Gait in the Child With Hemiplegia

Gait Therapy

Gait refers to the controlled manner of walking or moving on foot.  The functioning of the nervous system and the musculoskeletal system determines the gait pattern. In children who have hemiplegia, this delicate system is out of balance and often results in different types of gait.

Gait in the Child with Hemiplegia

A child with hemiplegia may have a tendency to walk with the toes on the affected foot striking the ground first, instead of the usual heel strike. This “toe drop” often results in our kids taking quite a few falls and tumbles. In order to clear the toe while walking, the child may develop a variety of ways to compensate, which then result in problems with his hip and or knee.   Treatments may include gait analysis, physical therapy, orthotics, serial casting, botulinum toxin and surgery. The goal of treatment is not to “cure” the condition, but to enable the child to achieve her maximum potential.

Why does my daughter’s affected leg look shorter than her other leg?

Leg length differences, also known as leg length discrepancies (LLD) are commonly seen in children who have spastic hemiplegic cerebral palsy. One study looked at teens and young adults with hemiplegic cerebral palsy and researchers found that in more than 25 percent of the individuals with hemiplegia the affected leg was 15 millimeters shorter than the other leg. They reported that the main difference between the side with hemiplegia and the unaffected side was found in the tibia, also known as the shinbone. The larger the difference in leg length, the more your child has to compensate by changing her posture and walking pattern. This change in walking pattern, or gait, can lead to a variety of problems with the hip, knee, ankle, and sometimes back (scoliosis).  Sometimes a child’s leg may appear to be shorter, but the difference is due to spastic muscles, pulling the leg up higher towards the hip.  Your child’s orthopedic surgeon, physical therapist, and orthotist can follow your child to watch for differences in leg length and make suggestions for therapy, orthotics (braces), or in rare cases, surgery.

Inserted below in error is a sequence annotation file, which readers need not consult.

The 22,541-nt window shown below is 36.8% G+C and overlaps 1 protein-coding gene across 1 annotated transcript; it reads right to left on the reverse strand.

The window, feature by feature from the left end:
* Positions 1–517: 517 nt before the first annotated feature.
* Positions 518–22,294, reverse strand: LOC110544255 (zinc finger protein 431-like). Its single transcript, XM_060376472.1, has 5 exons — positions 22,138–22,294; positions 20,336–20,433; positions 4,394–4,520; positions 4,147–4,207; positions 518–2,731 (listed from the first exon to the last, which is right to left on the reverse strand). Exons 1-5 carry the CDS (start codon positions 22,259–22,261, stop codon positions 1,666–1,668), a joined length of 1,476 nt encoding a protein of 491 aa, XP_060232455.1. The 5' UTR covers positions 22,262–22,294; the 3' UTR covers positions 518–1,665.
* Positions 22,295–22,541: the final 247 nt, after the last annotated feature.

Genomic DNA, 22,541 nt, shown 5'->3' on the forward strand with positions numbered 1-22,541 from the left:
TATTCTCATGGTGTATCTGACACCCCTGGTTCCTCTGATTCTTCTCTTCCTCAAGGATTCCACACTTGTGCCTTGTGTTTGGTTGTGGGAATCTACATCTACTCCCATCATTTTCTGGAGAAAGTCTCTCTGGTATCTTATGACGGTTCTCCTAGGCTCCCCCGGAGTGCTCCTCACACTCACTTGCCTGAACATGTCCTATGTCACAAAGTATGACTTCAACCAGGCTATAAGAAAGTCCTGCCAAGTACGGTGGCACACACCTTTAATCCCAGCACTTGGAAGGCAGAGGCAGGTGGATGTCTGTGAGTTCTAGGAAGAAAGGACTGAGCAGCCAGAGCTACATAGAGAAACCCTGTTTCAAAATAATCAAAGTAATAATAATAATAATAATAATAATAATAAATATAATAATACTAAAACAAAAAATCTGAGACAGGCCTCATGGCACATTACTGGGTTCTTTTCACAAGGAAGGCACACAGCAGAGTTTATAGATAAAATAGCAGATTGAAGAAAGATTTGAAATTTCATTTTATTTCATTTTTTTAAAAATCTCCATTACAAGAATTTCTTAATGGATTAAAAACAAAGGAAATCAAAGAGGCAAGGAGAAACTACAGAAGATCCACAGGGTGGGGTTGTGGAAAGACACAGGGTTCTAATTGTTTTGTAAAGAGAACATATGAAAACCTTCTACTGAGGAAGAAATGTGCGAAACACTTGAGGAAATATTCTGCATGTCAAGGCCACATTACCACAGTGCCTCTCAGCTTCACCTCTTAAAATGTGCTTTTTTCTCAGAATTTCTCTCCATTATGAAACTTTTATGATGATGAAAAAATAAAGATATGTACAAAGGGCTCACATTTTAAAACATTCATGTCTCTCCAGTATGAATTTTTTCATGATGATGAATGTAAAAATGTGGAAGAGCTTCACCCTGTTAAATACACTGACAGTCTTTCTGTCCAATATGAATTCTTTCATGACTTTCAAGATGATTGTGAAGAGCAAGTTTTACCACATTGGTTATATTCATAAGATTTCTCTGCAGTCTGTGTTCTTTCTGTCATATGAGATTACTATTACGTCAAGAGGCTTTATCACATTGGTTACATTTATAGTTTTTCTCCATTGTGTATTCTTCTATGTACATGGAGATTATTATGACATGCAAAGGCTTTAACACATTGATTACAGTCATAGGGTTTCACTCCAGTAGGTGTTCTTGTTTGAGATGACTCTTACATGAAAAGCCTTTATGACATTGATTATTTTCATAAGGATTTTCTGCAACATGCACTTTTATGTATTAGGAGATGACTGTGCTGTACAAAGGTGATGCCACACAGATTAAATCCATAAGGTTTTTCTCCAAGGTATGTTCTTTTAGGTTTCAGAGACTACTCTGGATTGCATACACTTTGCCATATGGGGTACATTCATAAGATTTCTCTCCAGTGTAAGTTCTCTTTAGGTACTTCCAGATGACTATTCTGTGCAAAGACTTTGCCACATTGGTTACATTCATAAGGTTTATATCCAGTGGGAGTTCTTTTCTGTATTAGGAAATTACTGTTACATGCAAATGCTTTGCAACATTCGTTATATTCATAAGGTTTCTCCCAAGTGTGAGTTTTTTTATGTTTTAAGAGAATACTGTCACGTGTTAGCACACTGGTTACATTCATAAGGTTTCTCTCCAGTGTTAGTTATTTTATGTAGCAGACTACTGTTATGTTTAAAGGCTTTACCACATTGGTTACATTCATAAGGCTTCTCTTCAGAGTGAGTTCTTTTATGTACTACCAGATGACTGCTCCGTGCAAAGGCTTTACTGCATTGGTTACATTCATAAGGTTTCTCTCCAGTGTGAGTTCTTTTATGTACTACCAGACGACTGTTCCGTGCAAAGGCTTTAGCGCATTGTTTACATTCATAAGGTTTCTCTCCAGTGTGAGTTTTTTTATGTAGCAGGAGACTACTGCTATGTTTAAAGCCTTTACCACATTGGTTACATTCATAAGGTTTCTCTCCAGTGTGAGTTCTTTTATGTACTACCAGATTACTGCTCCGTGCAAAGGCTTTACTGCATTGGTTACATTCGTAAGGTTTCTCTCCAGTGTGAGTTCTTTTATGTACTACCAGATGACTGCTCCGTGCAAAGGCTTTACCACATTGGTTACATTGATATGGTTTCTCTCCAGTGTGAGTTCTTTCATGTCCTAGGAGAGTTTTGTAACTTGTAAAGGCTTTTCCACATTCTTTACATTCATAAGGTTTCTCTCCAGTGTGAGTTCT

Gait Analysis Labs

Boy with a walker

Shriner’s Hospitals have gait labs

Children’s Hospital Los Angeles Motion Analysis Lab – California – your child can watch videos about what happens in a gait analysis lab

Motion Analysis & Motor Performance Laboratory – Virginia

Gillette Children’s Specialty Healthcare Gait Lab – Minnesota

Hugh Williamson Gait Analysis Laboratory – Australia

Journal Articles on Gait

Leg length discrepancy in spastic hemiplegic cerebral palsy:  a magnetic resonance imaging study

Management of Cerebral Palsy:  Equinus Gait

Changes in muscle activity in children with hemiplegic cerebral palsy while walking with and without ankle-foot orthoses

Prevalence of Specific Gait Abnormalities in Children With Cerebral Palsy: Influence of Cerebral Palsy Subtype, Age, and Previous Surgery

Kinematic effects on gait of a newly designed ankle-foot orthosis with oil damper resistance: A case series of 2 patients with hemiplegia

Effect of gait cycle selection on EMG analysis during walking in adults and children with gait pathology

Gait Therapy

The importance of swing-phase initial conditions in stiff-knee gait

A preliminary study of modification of gait in real-time using surface electromyography

Gait analysis alters decision-making in cerebral palsy

Edinburgh visual gait score for use in cerebral palsy

Stair locomotion in children with spastic hemiplegia: the impact of three different ankle foot orthosis (AFOs) configurations

The effect of foot placement on sit to stand in healthy young subjects and patients with hemiplegia

Measurement of plantar pressure distribution in hemiplegic children: changes to adaptive gait patterns in accordance with deficiency